Third, and to iterate++, OS X is not a makeover of OS 9, but a completely different operating system. It takes time to get used to the many differences in GUI behaviour, reassigned keyboard shortcuts, different default file and menu hierarchy, multiple users, terminal, and many new ways of doing things. The dock, for example, is not so much better as it is different. Other things, like Finder windows, just don’t behave as you expect.
Fourth, bugs do bite. For instance, window transparency does not always work correctly, there are still crashes, some software (including drivers) is incompatible, and the algorithm for mounting and dismounting volumes is wrong: (i) Dismounting a volume should not eject all other volumes on the same physical drive, and (ii) connecting another computer as an external FireWire device, then rebooting the second one without disconnecting the cable, should not cause the two computers to mount each other’s external FireWire devices rather than their own. (Wow! How do people discover these things? Answer: the Spy has a black thumb.)
Fifth, installation software ought to know the user is logged in with an administrator password rather than having to ask for one every time an install or a backup is done. Moreover, though Apple (and others) assure users that it should not be necessary to enable, much less log in as root, one of Apple’s own installation programs made this demand of me on my very first day of use, and there have been several other times since I’ve had to use this account.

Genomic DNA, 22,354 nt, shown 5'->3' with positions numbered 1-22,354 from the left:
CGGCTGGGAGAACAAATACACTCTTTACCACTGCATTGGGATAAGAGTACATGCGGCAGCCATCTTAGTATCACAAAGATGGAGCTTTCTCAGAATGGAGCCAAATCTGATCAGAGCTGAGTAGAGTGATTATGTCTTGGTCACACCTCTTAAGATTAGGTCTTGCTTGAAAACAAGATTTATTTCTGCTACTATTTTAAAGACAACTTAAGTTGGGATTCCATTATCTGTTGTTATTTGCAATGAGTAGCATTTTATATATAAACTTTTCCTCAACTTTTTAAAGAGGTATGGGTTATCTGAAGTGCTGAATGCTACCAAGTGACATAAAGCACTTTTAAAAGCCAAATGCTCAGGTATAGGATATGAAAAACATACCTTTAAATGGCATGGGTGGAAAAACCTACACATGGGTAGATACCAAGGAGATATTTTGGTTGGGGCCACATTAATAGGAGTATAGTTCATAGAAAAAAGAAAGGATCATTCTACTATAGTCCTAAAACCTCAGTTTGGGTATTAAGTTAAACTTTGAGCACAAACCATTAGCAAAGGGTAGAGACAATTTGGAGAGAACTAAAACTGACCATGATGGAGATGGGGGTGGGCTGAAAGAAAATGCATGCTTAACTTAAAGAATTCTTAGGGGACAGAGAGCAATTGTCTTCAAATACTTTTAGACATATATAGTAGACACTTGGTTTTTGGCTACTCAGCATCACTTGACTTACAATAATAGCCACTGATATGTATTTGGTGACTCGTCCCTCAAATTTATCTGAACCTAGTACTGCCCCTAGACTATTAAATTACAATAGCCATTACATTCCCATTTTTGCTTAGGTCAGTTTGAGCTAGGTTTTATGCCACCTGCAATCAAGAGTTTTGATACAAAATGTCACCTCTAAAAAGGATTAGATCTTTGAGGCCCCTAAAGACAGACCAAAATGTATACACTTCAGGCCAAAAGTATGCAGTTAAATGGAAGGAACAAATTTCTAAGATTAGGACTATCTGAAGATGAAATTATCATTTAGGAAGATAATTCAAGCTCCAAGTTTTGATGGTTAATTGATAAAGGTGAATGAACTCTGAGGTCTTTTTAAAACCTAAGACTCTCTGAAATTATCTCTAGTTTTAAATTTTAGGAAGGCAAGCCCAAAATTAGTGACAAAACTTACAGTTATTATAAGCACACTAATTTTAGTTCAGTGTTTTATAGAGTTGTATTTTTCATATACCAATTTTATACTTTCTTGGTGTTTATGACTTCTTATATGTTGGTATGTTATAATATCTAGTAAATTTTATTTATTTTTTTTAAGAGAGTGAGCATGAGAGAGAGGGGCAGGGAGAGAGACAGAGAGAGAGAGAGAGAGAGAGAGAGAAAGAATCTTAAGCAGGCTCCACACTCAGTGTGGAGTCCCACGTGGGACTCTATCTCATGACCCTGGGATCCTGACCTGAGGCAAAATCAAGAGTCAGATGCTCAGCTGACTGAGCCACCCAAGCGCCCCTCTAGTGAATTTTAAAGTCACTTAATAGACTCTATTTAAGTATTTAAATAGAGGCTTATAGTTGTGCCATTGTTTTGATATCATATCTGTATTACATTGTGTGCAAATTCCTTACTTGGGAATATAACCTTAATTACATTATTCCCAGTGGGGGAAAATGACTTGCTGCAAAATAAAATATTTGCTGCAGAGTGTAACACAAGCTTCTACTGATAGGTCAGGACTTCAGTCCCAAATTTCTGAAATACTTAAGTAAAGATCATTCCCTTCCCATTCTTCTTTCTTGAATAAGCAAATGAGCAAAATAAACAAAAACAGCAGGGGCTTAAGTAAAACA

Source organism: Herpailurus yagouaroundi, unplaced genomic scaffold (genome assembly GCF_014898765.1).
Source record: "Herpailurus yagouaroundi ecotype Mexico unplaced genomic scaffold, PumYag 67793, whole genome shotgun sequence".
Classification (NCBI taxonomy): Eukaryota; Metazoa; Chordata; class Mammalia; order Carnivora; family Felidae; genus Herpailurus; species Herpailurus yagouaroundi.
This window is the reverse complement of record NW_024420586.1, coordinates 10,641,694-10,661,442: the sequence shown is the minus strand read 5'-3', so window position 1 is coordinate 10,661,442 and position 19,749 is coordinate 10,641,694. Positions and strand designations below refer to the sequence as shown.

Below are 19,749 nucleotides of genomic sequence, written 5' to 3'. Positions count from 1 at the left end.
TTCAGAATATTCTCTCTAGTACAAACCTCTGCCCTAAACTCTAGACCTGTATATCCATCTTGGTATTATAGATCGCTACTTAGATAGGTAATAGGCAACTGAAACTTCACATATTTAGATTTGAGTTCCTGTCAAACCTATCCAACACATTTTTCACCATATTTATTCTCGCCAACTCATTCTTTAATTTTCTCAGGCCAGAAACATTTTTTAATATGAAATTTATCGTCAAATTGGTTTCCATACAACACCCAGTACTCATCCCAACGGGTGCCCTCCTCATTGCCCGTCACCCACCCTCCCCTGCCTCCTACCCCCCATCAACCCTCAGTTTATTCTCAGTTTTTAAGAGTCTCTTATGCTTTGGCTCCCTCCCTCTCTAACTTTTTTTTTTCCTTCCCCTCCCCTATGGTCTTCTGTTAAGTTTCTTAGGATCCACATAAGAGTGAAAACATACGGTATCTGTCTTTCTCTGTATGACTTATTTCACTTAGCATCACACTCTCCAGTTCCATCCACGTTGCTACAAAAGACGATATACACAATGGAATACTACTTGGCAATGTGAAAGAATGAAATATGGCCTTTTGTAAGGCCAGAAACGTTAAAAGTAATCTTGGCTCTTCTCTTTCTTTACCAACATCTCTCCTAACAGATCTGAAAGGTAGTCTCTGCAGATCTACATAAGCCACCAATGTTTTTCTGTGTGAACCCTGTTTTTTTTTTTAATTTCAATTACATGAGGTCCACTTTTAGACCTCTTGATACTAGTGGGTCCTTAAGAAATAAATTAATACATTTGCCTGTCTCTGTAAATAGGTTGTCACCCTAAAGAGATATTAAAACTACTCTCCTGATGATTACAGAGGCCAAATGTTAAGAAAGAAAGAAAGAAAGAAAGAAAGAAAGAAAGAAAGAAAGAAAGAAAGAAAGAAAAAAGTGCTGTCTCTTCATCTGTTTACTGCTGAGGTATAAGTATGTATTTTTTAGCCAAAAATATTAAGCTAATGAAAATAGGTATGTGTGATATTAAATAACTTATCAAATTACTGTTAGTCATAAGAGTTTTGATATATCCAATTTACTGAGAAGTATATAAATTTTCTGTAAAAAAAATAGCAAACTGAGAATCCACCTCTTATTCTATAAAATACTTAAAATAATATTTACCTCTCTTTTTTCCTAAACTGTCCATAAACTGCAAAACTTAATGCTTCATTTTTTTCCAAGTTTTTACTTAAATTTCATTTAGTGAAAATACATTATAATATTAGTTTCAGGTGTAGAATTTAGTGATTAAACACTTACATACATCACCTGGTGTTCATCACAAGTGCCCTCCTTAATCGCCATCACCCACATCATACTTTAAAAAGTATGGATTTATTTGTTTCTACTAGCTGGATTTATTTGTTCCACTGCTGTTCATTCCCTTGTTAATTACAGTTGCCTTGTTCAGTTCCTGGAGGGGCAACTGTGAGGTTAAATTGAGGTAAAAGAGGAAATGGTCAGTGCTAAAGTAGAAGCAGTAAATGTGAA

Still, in all, OS X is (or will be when it’s finished) a vast improvement. It’s already quite stable for such an early production release (10.1.4), and has most of the functionality working correctly. In it’s current state, a B+ or an A-.
The Software Advantage
Modern graphics packages and word processors are incomparably more feature-filled than the venerable and revolutionary MacPaint and MacWrite (though one could argue about whether that always translates into “better.”) We have spreadsheet programs, web creation packages and browsers, (the web wasn’t there yet in 1984) video and music editing software, accounting applications, database managers–the whole gamut of productivity and utility software.
Much, but not all, of this software, is available for OS X, and of what is released, most works, usually. For instance, Microsoft’s Office X is a very good looking port of Office 2001. Unfortunately, Office 2001 introduced new bugs, particularly in Excel, and these have not yet been repaired. (Example: User-created buttons on a spreadsheet cannot display their proper formatting, colour, or fonts.) Moreover, Word, though almost overly full-featured, is a mediocre word processor, and the much easier-to-use NisusWriter has not yet been ported. Since I would find therefore myself using the classic environment to do much of my daily work anyway, I may as well stick to the more stable OS 9.2.2 for now. Another laggard is Adobe. Are they in a snit with Apple? Did they just miss the boat? Lots missing here.